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The United States Electoral College is a term used to describe the 538 President Electors who meet every 4 years to cast the electoral votes for President and Vice President of the United States; their votes represent the most important component of the presidential election. The Presidential Electors are elected by the popular vote on the day traditionally called election day. Presidential Electors meet in their respective state capitol buildings (or in the District of Columbia) on the first Monday after the second Wednesday in December (per 3 U.S.C. 7), never as a national body. At the 51 meetings, held on the same day, the Electors cast the electoral votes. The electoral college, like the national convention, is an indirect element in the process of electing the president.
Provisions for the mechanics of presidential elections were established by Article Two, Section One, of the United States Constitution. The 12th Amendment provided that each Elector vote separately for president and vice president. Today, the mechanics of the presidential election are administered by the National Archives and Records Administration via its Office of the Federal Register.
Each state shall appoint, in such manner as the Legislature thereof may direct, a number of electors, equal to the whole number of Senators and Representatives to which the State may be entitled in the Congress: but no Senator or Representative, or person holding an office of trust or profit under the United States, shall be appointed an elector.
Colorado's nine electors are:
* Vicki Edwards of Fort Morgan, a member of the First Lady's Colorado Quarter Commission, long-time Republican activist, and member of Colorado delegation to the 2004 Republican Convention.
* Diane Gallagher of Englewood, a well-known Colorado philanthropist.
* Booker Graves of Denver, the Executive Director of the Governor's Office of Workforce Development and a member of the Colorado delegation to the 2004 Republican Convention.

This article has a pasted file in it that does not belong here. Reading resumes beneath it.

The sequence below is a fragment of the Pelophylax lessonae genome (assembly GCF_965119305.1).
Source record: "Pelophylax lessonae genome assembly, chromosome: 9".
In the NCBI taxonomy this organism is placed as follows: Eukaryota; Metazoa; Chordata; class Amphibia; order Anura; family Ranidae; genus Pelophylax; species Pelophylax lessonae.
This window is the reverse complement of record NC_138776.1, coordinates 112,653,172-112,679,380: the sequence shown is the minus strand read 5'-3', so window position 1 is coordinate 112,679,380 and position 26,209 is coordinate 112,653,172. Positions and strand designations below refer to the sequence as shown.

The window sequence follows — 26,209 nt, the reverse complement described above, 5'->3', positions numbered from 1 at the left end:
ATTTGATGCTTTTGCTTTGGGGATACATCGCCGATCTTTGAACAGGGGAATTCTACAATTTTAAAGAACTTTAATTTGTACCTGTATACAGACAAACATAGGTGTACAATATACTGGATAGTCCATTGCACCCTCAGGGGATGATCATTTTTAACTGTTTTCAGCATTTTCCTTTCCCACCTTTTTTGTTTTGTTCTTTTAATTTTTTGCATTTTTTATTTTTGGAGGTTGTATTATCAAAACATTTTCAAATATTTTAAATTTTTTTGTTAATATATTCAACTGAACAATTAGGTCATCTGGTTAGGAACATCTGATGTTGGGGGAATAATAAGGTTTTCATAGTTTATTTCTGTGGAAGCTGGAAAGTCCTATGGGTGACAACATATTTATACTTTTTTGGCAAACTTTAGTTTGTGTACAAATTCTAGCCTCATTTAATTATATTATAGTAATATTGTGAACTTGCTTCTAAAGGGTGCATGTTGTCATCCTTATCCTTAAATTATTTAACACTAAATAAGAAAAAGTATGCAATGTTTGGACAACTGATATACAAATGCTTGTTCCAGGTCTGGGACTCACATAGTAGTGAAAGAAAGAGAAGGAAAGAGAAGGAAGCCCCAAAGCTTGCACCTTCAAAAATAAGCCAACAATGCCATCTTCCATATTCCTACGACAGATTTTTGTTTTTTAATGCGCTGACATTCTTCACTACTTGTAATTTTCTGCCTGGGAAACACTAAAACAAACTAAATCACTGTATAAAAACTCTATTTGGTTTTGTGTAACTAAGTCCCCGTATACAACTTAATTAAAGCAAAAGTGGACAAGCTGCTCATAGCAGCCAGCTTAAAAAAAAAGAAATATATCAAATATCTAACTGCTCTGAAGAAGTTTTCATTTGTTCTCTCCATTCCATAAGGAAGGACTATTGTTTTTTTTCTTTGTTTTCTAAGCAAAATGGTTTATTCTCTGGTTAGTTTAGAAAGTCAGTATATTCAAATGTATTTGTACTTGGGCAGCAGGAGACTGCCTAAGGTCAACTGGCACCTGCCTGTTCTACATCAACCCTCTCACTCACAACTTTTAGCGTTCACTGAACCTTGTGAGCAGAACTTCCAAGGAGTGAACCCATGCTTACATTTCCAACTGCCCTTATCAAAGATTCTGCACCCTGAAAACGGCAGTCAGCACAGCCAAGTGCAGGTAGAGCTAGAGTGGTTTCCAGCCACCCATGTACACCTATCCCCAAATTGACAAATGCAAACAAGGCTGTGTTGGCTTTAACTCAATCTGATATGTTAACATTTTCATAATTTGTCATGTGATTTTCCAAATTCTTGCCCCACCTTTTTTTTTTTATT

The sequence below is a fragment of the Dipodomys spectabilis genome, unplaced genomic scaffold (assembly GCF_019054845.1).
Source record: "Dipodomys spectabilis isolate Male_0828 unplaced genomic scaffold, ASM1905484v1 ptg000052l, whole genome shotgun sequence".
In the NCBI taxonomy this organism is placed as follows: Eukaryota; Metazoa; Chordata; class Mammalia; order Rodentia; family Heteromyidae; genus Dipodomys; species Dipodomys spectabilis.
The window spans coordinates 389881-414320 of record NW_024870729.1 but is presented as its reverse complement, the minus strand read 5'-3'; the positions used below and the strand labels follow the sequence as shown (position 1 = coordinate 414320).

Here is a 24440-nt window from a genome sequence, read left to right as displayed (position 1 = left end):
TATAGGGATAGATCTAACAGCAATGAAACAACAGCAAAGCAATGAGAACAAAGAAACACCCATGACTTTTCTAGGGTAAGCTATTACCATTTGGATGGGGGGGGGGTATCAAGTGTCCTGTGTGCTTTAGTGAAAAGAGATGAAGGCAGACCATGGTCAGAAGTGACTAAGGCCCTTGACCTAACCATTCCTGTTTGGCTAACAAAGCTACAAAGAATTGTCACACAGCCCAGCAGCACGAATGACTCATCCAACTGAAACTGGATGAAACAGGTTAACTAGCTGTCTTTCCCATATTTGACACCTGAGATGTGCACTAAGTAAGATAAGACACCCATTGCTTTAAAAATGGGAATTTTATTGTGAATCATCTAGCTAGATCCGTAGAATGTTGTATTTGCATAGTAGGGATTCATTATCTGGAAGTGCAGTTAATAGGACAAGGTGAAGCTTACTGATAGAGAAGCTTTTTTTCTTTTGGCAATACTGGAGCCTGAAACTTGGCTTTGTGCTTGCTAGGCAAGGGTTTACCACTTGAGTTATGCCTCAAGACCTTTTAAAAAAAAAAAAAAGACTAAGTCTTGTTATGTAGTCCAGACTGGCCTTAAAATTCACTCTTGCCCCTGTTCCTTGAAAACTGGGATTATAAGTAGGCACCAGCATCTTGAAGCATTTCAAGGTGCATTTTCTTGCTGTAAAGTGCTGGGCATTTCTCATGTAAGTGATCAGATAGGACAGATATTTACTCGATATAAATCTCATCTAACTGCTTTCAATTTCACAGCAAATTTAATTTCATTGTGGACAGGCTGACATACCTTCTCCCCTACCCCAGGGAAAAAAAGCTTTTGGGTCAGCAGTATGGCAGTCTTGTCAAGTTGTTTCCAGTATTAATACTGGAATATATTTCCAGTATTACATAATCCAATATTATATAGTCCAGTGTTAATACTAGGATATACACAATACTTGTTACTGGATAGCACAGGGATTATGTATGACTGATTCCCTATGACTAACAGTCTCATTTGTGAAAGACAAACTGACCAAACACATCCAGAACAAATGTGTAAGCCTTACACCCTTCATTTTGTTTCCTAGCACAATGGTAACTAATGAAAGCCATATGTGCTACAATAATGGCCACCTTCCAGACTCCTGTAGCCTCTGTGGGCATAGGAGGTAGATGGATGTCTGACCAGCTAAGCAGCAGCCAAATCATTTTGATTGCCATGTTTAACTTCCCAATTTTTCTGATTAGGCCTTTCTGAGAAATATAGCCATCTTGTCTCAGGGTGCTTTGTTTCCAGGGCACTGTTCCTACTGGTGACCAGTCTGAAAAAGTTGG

* Ted Halaby of Englewood, the Chairman of Colorado State Republican Party and delegate to the 2004 Republican National Convention.
* Cindy Murphy of Monument, El Paso County co-chairman for the 2004 Bush-Cheney campaign and delegate to the 2004 Republican National Convention.
* Robert Martinez of Castle Rock, a businessman, member of Republican National Committee, previous elector in 2004, and delegate to the 2004 Republican National Convention.
* Sylvia Morgan-Smith of Lakewood, a delegate to the 2004 Republican National Convention and expert in fields of physical and social sciences.
* Lilly Nunez of Littleton, a member of Republican National Committee, previous elector in 2004, and delegate to the 2004 Republican National Convention.
* Frances Owens of Denver, First Lady of Colorado.
Originally posted by stompk
And this is by no means a Ron Paul thread. I just think he is interesting, but the main stream news media won't even show him hardly. They never talk about him, unless it's a putdown.
Originally posted by Bluess
If you wanna have the right to criticise the leaders of your country in a democracy... then you have to vote.
Because by not voting, you say that you dont care who is in charge, and if you dont care... then you dont have the right to criticise them.
currupt system or not.